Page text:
Red Bull team principal Christian Horner insists the key to improving Formula 1’s ongoing problems with a wide performance spread between squads is to simplify engine and chassis technical rules to place more emphasis on drivers.

Since the introduction of the V6 Hybrid engine rules in F1 Mercedes has stormed to four straight world drivers’ and constructors’ championships and completely dominated the sport. While Ferrari and Red Bull have appeared to close the gap on the German manufacturer a clear performance jump between the top three teams and the rest of the F1 field has emerged.

When quizzed on how to make F1 more competitive Red Bull boss Horner has put his faith behind the proposed 2021 rule changes and is “all for simplification” for power unit and chassis regulations.

“For me the most damaging thing over the last five years has been the introduction of the current engine regulations,” Horner said. “I think if you look at F1 as a whole, I think the regulations for both chassis and engine are too complicated. That drives cost, it drives complexity, it drives distance between the teams, so for me, I’d be all for simplification.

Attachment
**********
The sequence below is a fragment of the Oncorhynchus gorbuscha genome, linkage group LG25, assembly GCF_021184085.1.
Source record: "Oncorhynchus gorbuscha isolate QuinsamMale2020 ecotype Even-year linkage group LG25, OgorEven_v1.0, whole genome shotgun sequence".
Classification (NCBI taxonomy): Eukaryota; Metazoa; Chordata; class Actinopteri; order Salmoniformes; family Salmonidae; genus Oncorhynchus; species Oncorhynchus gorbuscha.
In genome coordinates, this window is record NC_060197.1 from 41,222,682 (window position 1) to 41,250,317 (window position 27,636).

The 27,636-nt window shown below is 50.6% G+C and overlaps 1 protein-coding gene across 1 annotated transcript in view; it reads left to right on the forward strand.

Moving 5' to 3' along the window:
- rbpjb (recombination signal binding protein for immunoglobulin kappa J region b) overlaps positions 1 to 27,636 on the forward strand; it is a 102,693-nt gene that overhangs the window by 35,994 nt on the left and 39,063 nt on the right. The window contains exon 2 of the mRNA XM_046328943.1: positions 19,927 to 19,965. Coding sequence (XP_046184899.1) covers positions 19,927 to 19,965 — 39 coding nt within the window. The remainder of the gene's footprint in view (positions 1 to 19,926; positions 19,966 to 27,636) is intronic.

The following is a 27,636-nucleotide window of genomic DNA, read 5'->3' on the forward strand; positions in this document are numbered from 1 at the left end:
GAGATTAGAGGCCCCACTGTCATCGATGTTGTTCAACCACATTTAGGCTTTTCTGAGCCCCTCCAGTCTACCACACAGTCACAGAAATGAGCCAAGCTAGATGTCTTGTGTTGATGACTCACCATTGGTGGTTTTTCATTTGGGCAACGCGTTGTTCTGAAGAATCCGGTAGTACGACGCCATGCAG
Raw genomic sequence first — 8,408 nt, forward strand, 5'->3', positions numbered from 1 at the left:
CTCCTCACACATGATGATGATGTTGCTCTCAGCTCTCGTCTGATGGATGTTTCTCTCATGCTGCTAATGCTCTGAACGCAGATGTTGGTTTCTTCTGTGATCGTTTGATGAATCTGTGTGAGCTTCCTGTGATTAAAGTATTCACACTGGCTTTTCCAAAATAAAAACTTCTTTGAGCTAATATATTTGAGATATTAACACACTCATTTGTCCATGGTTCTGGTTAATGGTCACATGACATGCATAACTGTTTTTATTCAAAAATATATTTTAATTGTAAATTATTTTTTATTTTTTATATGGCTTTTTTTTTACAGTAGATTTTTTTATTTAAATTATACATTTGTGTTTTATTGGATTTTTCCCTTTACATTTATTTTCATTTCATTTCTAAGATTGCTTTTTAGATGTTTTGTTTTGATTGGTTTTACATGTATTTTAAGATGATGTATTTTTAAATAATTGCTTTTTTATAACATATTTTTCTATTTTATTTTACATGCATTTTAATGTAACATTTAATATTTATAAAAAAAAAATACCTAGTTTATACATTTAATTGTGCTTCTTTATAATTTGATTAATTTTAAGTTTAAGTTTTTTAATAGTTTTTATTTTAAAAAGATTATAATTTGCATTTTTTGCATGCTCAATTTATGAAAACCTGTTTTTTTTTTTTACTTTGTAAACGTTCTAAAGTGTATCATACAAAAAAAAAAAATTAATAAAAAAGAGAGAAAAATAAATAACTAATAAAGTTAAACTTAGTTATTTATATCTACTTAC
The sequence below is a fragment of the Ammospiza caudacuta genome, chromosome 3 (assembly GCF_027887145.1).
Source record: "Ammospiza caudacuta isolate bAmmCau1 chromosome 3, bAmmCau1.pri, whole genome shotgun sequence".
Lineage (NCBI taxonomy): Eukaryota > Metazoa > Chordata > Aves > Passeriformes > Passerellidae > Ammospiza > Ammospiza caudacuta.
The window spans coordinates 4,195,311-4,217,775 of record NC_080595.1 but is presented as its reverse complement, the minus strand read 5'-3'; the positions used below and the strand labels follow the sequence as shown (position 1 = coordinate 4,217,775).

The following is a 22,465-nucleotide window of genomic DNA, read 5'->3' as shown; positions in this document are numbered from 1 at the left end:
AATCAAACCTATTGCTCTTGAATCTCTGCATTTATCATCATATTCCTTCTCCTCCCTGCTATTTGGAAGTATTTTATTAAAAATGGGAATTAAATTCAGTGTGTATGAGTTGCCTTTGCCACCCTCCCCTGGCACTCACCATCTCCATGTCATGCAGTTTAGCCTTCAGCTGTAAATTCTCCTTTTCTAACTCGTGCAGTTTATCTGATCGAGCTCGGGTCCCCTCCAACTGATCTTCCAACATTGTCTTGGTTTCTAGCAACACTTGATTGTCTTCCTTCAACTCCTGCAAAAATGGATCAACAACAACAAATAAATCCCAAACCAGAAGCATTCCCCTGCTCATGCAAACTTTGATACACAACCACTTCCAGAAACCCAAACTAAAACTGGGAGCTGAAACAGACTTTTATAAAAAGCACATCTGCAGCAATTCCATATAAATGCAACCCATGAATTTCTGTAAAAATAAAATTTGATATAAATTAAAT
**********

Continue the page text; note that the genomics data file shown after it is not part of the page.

“Simplification of the power unit, simplification of the chassis, go back to basics of making the driver the biggest variable, whereas at the moment the driver is not a big enough variable.”

Horner feels F1 needs to see drivers being able to the key differences in races rather than it largely being engine or car-dependent which will engage more with fans.

“We want the best drivers competing against each other,” he said. “I think you’re always going to get variances depending on the skillset of the teams, and even if the teams have all equal budgets, you will still have teams that will perform better than others. That’s competition. We see it in other formulas.”

F1 commercial rights holders Liberty Media are expected to present its new proposed rules ahead of the 2021 changes while managing director of motorsports Ross Brawn has laid out potential plans which include the removal of the MGU-H components, standardising energy stores and control electronics plus an easier 'Plug-and-Play' design integration between engine, chassis and transmission.


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